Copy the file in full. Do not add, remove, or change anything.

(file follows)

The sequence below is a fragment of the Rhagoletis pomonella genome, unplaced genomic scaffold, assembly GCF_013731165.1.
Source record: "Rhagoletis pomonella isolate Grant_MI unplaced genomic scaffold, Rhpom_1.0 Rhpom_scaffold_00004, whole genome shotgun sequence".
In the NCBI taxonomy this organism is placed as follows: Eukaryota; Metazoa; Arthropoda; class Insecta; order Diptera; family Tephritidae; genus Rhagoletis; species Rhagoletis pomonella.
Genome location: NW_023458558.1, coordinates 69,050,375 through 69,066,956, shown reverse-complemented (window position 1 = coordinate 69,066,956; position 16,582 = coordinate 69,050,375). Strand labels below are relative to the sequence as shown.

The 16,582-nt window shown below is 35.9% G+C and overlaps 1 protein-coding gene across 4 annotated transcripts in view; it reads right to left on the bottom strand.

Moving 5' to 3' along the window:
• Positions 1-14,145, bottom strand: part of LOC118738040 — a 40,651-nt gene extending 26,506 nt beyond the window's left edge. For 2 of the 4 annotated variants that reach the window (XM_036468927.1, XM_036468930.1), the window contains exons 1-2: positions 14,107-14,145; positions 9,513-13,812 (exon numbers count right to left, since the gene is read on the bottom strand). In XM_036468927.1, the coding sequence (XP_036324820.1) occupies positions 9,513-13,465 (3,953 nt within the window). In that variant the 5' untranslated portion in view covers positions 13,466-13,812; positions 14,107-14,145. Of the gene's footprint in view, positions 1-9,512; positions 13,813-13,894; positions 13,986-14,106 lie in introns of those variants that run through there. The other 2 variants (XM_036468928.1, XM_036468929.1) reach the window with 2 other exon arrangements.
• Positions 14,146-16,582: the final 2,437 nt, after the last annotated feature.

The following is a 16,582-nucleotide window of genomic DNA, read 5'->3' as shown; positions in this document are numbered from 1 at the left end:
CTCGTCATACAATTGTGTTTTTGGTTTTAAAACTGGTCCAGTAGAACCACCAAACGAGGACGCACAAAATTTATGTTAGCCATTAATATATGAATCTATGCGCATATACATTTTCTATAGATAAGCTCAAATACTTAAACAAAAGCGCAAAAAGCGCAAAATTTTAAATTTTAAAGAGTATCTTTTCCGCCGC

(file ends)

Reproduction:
The sequence below is a fragment of the Rhagoletis pomonella genome, unplaced genomic scaffold, assembly GCF_013731165.1.
Source record: "Rhagoletis pomonella isolate Grant_MI unplaced genomic scaffold, Rhpom_1.0 Rhpom_scaffold_00004, whole genome shotgun sequence".
In the NCBI taxonomy this organism is placed as follows: Eukaryota; Metazoa; Arthropoda; class Insecta; order Diptera; family Tephritidae; genus Rhagoletis; species Rhagoletis pomonella.
Genome location: NW_023458558.1, coordinates 69,050,375 through 69,066,956, shown reverse-complemented (window position 1 = coordinate 69,066,956; position 16,582 = coordinate 69,050,375). Strand labels below are relative to the sequence as shown.

The 16,582-nt window shown below is 35.9% G+C and overlaps 1 protein-coding gene across 4 annotated transcripts in view; it reads right to left on the bottom strand.

Moving 5' to 3' along the window:
• Positions 1-14,145, bottom strand: part of LOC118738040 — a 40,651-nt gene extending 26,506 nt beyond the window's left edge. For 2 of the 4 annotated variants that reach the window (XM_036468927.1, XM_036468930.1), the window contains exons 1-2: positions 14,107-14,145; positions 9,513-13,812 (exon numbers count right to left, since the gene is read on the bottom strand). In XM_036468927.1, the coding sequence (XP_036324820.1) occupies positions 9,513-13,465 (3,953 nt within the window). In that variant the 5' untranslated portion in view covers positions 13,466-13,812; positions 14,107-14,145. Of the gene's footprint in view, positions 1-9,512; positions 13,813-13,894; positions 13,986-14,106 lie in introns of those variants that run through there. The other 2 variants (XM_036468928.1, XM_036468929.1) reach the window with 2 other exon arrangements.
• Positions 14,146-16,582: the final 2,437 nt, after the last annotated feature.

The following is a 16,582-nucleotide window of genomic DNA, read 5'->3' as shown; positions in this document are numbered from 1 at the left end:
CTCGTCATACAATTGTGTTTTTGGTTTTAAAACTGGTCCAGTAGAACCACCAAACGAGGACGCACAAAATTTATGTTAGCCATTAATATATGAATCTATGCGCATATACATTTTCTATAGATAAGCTCAAATACTTAAACAAAAGCGCAAAAAGCGCAAAATTTTAAATTTTAAAGAGTATCTTTTCCGCCGC